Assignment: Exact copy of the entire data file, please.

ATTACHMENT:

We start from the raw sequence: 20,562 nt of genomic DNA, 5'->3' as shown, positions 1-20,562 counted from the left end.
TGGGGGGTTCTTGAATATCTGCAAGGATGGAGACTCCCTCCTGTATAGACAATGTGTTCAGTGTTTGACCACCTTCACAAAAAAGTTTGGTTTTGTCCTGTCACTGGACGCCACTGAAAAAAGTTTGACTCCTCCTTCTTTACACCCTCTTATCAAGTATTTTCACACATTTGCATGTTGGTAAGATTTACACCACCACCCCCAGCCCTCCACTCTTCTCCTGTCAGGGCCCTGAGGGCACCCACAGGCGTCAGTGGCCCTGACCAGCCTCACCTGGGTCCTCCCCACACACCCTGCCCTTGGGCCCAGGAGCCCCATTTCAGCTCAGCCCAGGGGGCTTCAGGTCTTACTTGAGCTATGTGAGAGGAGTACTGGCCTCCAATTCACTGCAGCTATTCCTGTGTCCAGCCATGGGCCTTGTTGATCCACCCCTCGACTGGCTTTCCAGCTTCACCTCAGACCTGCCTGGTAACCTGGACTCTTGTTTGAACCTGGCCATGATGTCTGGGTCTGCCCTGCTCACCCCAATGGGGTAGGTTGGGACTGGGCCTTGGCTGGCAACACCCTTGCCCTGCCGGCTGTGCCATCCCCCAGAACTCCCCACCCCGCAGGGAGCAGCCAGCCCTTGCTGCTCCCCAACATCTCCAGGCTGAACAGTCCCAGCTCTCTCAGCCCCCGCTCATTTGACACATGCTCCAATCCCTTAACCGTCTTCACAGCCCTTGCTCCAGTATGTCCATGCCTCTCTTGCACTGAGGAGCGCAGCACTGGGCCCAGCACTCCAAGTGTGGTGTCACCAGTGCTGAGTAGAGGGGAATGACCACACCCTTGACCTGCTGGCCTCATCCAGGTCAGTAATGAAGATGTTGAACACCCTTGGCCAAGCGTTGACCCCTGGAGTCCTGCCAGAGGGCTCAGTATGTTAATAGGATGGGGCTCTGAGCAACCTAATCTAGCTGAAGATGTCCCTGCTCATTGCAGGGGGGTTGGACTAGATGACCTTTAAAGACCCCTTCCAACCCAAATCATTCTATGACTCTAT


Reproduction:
We start from the raw sequence: 20,562 nt of genomic DNA, 5'->3' as shown, positions 1-20,562 counted from the left end.
TGGGGGGTTCTTGAATATCTGCAAGGATGGAGACTCCCTCCTGTATAGACAATGTGTTCAGTGTTTGACCACCTTCACAAAAAAGTTTGGTTTTGTCCTGTCACTGGACGCCACTGAAAAAAGTTTGACTCCTCCTTCTTTACACCCTCTTATCAAGTATTTTCACACATTTGCATGTTGGTAAGATTTACACCACCACCCCCAGCCCTCCACTCTTCTCCTGTCAGGGCCCTGAGGGCACCCACAGGCGTCAGTGGCCCTGACCAGCCTCACCTGGGTCCTCCCCACACACCCTGCCCTTGGGCCCAGGAGCCCCATTTCAGCTCAGCCCAGGGGGCTTCAGGTCTTACTTGAGCTATGTGAGAGGAGTACTGGCCTCCAATTCACTGCAGCTATTCCTGTGTCCAGCCATGGGCCTTGTTGATCCACCCCTCGACTGGCTTTCCAGCTTCACCTCAGACCTGCCTGGTAACCTGGACTCTTGTTTGAACCTGGCCATGATGTCTGGGTCTGCCCTGCTCACCCCAATGGGGTAGGTTGGGACTGGGCCTTGGCTGGCAACACCCTTGCCCTGCCGGCTGTGCCATCCCCCAGAACTCCCCACCCCGCAGGGAGCAGCCAGCCCTTGCTGCTCCCCAACATCTCCAGGCTGAACAGTCCCAGCTCTCTCAGCCCCCGCTCATTTGACACATGCTCCAATCCCTTAACCGTCTTCACAGCCCTTGCTCCAGTATGTCCATGCCTCTCTTGCACTGAGGAGCGCAGCACTGGGCCCAGCACTCCAAGTGTGGTGTCACCAGTGCTGAGTAGAGGGGAATGACCACACCCTTGACCTGCTGGCCTCATCCAGGTCAGTAATGAAGATGTTGAACACCCTTGGCCAAGCGTTGACCCCTGGAGTCCTGCCAGAGGGCTCAGTATGTTAATAGGATGGGGCTCTGAGCAACCTAATCTAGCTGAAGATGTCCCTGCTCATTGCAGGGGGGTTGGACTAGATGACCTTTAAAGACCCCTTCCAACCCAAATCATTCTATGACTCTAT